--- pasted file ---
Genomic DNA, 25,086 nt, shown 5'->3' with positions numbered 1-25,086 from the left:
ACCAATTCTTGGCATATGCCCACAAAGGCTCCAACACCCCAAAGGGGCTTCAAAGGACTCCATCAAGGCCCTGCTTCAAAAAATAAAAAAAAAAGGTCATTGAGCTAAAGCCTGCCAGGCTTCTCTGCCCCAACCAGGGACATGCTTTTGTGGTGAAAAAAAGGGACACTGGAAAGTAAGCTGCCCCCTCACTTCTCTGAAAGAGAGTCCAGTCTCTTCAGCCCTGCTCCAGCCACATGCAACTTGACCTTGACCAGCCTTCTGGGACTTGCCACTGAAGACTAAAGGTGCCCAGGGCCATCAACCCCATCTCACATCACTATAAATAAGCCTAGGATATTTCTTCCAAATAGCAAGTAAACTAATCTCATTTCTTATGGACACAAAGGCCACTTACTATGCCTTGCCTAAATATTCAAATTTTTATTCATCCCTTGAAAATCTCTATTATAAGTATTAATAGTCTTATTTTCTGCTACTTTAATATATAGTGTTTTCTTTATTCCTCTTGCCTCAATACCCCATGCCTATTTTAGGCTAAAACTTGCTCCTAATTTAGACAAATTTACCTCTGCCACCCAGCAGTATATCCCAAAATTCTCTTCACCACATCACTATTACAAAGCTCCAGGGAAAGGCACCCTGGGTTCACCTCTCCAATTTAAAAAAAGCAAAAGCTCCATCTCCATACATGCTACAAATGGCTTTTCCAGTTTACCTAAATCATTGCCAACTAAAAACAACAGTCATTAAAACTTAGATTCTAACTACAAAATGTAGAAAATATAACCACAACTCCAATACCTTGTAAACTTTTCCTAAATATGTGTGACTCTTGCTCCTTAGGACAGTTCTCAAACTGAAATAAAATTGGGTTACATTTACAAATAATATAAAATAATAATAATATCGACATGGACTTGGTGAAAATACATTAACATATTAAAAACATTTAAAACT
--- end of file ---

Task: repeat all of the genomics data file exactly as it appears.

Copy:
Genomic DNA, 25,086 nt, shown 5'->3' with positions numbered 1-25,086 from the left:
ACCAATTCTTGGCATATGCCCACAAAGGCTCCAACACCCCAAAGGGGCTTCAAAGGACTCCATCAAGGCCCTGCTTCAAAAAATAAAAAAAAAAGGTCATTGAGCTAAAGCCTGCCAGGCTTCTCTGCCCCAACCAGGGACATGCTTTTGTGGTGAAAAAAAGGGACACTGGAAAGTAAGCTGCCCCCTCACTTCTCTGAAAGAGAGTCCAGTCTCTTCAGCCCTGCTCCAGCCACATGCAACTTGACCTTGACCAGCCTTCTGGGACTTGCCACTGAAGACTAAAGGTGCCCAGGGCCATCAACCCCATCTCACATCACTATAAATAAGCCTAGGATATTTCTTCCAAATAGCAAGTAAACTAATCTCATTTCTTATGGACACAAAGGCCACTTACTATGCCTTGCCTAAATATTCAAATTTTTATTCATCCCTTGAAAATCTCTATTATAAGTATTAATAGTCTTATTTTCTGCTACTTTAATATATAGTGTTTTCTTTATTCCTCTTGCCTCAATACCCCATGCCTATTTTAGGCTAAAACTTGCTCCTAATTTAGACAAATTTACCTCTGCCACCCAGCAGTATATCCCAAAATTCTCTTCACCACATCACTATTACAAAGCTCCAGGGAAAGGCACCCTGGGTTCACCTCTCCAATTTAAAAAAAGCAAAAGCTCCATCTCCATACATGCTACAAATGGCTTTTCCAGTTTACCTAAATCATTGCCAACTAAAAACAACAGTCATTAAAACTTAGATTCTAACTACAAAATGTAGAAAATATAACCACAACTCCAATACCTTGTAAACTTTTCCTAAATATGTGTGACTCTTGCTCCTTAGGACAGTTCTCAAACTGAAATAAAATTGGGTTACATTTACAAATAATATAAAATAATAATAATATCGACATGGACTTGGTGAAAATACATTAACATATTAAAAACATTTAAAACT